MANTALK: What is sexual harassment?

Friday November 17 2017

Wendy gave me a cold look. “What kind of a

Wendy gave me a cold look. “What kind of a kiss?” she asked. I blew a sexy kiss across the table. PHOTO| FILE| NATION MEDIA GROUP 

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I bought a feminist friend of mine tea. She has a Master’s in gender studies from the London School of Economics, and fiercely passionate about gender to the point of combustion.

She’s always calling me out on things she reads as misogyny, male privilege or chauvinism in my writing. She can get tiring because, although intelligent, she can get too analytic.

I called her one day and told her, “Wendy, come I buy you tea. I want to pick your brain on something.” She came wearing a long dress in severe colours and very high heels, and because she’s taller than most, she towered over all men in the cafe.

(I suspect she gets a kick out of that but she still doesn’t scare me.) How do you compliment a feminist anyway? I wanted to say, “My, you tall tumbler of concentrated womanhood, you look sensational in that dress!” But I’m sure she would frown and admonish me, “Biko, there are better ways to compliment a woman than call her a tall tumbler.

That’s demeaning and limiting my contribution as an equal. A tumbler is a thing, which is not what I am.

Wouldn’t you feel objectified if someone called you a tumbler?” Then I’d say, “If you called me a tumbler of chocolate goodness, I wouldn’t mind one bit!” Anyway, she is still one of the more sensible feminists I know – non-confrontational and sober. 

I didn’t say anything about her dress or height. She ordered masala black tea. Then I asked her, “Wendy, you heard of what’s going on in Hollywood, right? Presidents grabbing p*****ies, Hollywood moguls asking Lupita to massage their backs, women raped and now Kevin Spacey! I want to ask you what constitutes sexual harassment.” She smiled with appetite.


“For a start,” I said. “Let’s say I’m in the bar. I see a lone chick. Hot. Drinking something from a glass with a stem. She keeps looking at me. I keep looking at her. If I blow her a kiss, is that sexual harassment?”

Wendy gave me a cold look.

“What kind of a kiss?” she asked. I blew a sexy kiss across the table. She rolled her eyes and laughed. “Biko, nobody blows a kiss in 2017.” OK, fine, but what if it was 2002? “It’s just uncouth,” she said. Even if the recipient of my kiss giggles and blushes and feels warm inside?

Then we had a long conversation on what sexual harassment is. It’s mostly a thin line. Wendy agreed that sometimes it depended on what the woman felt. Let me condense it for you, gentlemen.

Sending unsolicited pictures of your penis to a woman is sexual harassment (SH). If she asks for them, it’s not SH. Rolling down your window in traffic and winking at the girl in the next car is not SH, but it’s shady (unless the girl winks back, in which case it’s not shady, or you are both shady).

Unsolicited suggestive notes, texts and messages are SH. So are unsolicited jokes and sexual anecdotes, unless she participates. Leering or looking at a woman to suggest that you are undressing her is SH.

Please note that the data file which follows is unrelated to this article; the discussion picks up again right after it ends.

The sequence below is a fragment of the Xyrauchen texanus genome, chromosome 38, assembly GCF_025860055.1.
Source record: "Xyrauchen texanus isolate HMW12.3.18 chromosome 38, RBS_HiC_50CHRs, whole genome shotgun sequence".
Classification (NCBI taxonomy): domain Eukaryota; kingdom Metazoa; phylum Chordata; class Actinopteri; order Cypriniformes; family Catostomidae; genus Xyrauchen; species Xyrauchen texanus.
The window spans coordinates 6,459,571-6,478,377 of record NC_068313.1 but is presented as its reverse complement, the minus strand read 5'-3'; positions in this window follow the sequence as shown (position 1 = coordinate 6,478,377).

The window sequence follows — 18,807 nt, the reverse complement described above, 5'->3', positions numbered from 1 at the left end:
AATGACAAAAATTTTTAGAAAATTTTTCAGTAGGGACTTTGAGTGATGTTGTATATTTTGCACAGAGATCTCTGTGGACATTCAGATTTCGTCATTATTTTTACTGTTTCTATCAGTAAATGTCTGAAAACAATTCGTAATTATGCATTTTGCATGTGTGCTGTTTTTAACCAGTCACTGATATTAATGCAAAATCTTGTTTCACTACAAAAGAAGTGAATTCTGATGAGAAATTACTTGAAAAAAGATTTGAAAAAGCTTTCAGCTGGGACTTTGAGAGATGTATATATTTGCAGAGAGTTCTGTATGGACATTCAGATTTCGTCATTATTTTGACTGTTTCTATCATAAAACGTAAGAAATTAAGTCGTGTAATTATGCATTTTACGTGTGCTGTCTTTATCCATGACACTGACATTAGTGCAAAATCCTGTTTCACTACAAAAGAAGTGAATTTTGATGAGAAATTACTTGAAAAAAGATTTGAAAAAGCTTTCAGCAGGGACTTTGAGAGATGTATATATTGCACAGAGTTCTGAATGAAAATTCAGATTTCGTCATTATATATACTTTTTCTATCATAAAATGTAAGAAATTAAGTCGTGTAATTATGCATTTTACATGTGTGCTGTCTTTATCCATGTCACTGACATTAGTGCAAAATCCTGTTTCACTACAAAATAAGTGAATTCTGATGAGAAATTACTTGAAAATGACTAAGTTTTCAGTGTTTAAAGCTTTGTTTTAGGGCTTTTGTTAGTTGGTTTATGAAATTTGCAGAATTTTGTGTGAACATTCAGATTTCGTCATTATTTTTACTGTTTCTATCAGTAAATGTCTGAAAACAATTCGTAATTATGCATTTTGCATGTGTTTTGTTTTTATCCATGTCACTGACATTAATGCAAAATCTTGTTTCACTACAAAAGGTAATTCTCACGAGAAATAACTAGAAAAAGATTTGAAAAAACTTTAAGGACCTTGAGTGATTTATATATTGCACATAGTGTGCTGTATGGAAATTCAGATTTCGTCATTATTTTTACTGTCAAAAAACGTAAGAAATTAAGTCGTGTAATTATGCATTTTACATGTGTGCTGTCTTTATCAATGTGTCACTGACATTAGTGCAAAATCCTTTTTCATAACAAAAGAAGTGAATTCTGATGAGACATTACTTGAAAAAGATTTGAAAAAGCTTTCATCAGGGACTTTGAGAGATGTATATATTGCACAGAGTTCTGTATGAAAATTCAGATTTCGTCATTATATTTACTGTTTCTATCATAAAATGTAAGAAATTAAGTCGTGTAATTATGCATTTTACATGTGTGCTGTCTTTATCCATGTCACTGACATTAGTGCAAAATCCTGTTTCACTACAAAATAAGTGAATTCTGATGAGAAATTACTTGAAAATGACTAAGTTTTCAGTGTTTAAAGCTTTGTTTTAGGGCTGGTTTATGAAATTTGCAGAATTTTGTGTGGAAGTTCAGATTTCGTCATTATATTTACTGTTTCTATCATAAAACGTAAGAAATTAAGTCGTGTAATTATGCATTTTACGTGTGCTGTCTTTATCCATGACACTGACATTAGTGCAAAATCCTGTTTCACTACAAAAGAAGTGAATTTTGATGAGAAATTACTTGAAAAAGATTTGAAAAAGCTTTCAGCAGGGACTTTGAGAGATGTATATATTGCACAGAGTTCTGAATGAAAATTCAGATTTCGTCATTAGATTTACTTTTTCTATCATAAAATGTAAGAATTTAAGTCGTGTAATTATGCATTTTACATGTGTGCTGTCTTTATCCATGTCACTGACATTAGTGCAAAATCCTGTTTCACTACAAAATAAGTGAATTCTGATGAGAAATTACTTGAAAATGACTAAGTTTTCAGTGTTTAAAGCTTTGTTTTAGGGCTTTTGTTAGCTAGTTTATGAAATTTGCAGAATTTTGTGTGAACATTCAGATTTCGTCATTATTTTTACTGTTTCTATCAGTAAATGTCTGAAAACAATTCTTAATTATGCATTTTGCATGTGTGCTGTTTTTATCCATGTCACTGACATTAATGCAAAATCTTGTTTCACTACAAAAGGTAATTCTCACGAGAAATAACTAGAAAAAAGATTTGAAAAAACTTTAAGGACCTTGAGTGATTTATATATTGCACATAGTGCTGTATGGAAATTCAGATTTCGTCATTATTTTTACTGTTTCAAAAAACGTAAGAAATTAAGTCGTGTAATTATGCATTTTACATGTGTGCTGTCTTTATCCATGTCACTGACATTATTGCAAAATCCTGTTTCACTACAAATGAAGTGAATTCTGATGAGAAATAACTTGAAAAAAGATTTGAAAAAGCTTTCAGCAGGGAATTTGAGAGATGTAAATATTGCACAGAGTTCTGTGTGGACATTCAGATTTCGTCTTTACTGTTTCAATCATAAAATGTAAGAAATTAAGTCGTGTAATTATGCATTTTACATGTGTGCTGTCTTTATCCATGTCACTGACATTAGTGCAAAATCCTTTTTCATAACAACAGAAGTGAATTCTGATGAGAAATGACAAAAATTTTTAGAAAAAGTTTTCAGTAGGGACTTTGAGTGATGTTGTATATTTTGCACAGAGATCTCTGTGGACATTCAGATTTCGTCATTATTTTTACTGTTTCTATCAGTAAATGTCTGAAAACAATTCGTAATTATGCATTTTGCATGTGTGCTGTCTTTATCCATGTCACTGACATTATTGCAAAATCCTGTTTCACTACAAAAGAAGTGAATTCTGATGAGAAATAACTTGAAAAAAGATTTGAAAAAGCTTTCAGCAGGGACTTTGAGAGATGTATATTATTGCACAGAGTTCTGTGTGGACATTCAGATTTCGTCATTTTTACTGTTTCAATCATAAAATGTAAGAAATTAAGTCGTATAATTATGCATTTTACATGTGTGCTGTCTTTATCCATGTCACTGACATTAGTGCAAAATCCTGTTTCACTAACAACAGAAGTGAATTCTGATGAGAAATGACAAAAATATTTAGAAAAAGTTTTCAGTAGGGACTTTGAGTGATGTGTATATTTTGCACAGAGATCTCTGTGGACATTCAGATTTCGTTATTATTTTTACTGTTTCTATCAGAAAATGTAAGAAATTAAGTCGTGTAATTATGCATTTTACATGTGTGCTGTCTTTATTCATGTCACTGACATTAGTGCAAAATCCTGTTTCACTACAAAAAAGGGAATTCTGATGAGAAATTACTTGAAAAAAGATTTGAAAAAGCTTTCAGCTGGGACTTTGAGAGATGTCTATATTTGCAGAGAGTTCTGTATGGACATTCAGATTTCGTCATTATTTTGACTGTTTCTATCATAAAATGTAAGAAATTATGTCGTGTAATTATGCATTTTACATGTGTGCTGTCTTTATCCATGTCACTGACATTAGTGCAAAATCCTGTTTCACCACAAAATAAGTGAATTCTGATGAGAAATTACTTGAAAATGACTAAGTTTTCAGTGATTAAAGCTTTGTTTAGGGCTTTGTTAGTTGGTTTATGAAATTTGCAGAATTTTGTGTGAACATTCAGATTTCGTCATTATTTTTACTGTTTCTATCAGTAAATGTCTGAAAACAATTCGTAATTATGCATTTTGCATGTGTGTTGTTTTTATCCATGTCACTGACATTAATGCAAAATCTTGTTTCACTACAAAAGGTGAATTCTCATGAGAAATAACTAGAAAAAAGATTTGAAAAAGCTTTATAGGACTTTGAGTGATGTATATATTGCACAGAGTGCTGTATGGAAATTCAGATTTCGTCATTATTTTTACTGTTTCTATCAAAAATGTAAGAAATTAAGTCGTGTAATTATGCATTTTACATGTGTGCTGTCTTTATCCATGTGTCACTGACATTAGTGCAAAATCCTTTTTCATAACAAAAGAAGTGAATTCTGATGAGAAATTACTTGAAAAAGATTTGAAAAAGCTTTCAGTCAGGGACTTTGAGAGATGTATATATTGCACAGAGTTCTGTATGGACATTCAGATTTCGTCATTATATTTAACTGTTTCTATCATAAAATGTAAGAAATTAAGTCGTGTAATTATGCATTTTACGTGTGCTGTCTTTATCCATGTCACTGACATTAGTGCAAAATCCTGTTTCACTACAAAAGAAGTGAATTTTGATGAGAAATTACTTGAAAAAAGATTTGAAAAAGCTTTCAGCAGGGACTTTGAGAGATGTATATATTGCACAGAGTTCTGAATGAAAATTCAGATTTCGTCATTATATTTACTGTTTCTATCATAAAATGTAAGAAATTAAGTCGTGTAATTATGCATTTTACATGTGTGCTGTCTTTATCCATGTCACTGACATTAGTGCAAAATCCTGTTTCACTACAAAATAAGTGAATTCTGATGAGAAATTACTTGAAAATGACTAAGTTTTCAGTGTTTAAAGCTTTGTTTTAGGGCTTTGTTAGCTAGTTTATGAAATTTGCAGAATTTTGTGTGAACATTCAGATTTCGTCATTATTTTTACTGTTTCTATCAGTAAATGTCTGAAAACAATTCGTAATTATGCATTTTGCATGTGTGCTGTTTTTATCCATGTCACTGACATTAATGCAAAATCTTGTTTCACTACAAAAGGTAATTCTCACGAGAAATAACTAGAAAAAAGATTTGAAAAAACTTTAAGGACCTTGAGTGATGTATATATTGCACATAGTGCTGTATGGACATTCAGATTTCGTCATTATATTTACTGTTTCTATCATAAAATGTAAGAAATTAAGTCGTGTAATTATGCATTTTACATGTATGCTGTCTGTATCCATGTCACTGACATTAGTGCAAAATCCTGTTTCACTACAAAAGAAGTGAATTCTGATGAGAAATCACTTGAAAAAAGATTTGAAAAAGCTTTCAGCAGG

So is cat-calling. Unless she cat-calls you first. If you stand too close to a woman in a matatu, your groin rubbing her buttocks, that is 100 per cent SH. If you make sexual comments about appearances, clothing or body parts to a woman you have unclear boundaries of engagement with, that is SH.

This includes getting in an lift and telling a woman going to fifth floor, “And where do those legs stop?”

Touching a woman (even playfully) who you don’t have that kind of relationship with – like Linda from Procurement - is SH. Or brushing her bare arms when she’s in sleeveless top. Basically, if not invited or if not clear, touching a woman in a way is SH. “You can’t also pinch a woman,” Wendy said.


I laughed and asked, “There are men who pinch women? How is that supposed to be sexy?” She ignored me. Also asking a woman you don’t know like that, sexual questions such us her sexual history or sexual orientation is SH. This also applies to all those men who harass those innocent interns to have sex with them. You know yourselves. Using your power – social, economic or physical – to manipulate a woman is SH.

Calling a woman at 2am while drunk and telling her you love her and you want to go over and give her many babies who might be doctors and engineers who build strong bridges in Moyale isn’t SH, it’s just a nuisance on grand scale.

I don’t have to add this because it’s common sense, but slapping a woman’s bottom is SH, unless you have that relationship. Or touching her breasts. But staring, apparently, is uncouth. So those guys in bars who put their hands around waitresses while ordering, that could easily be SH, as long as the waitress doesn’t appreciate it.

“In short, when a woman says no, no matter how weak, you should stop,” Wendy said. “It doesn’t matter if she had said yes only three minutes ago. If she says no now, you stop now.” I nodded and took notes. “What if she says no while smiling and running a finger down my chest, stroking my beard, licking her lips seductively?” She was stern. “That’s still a no, and your beard isn’t all that, by the way.” She added, “Agreed, we are not always victims, but you also have to understand the immense power of men in this game and how society has, over time, favoured them to get what they want.”

So there, gentleman. Don’t say you weren’t warned. Now, who is going to pay for that tea bill?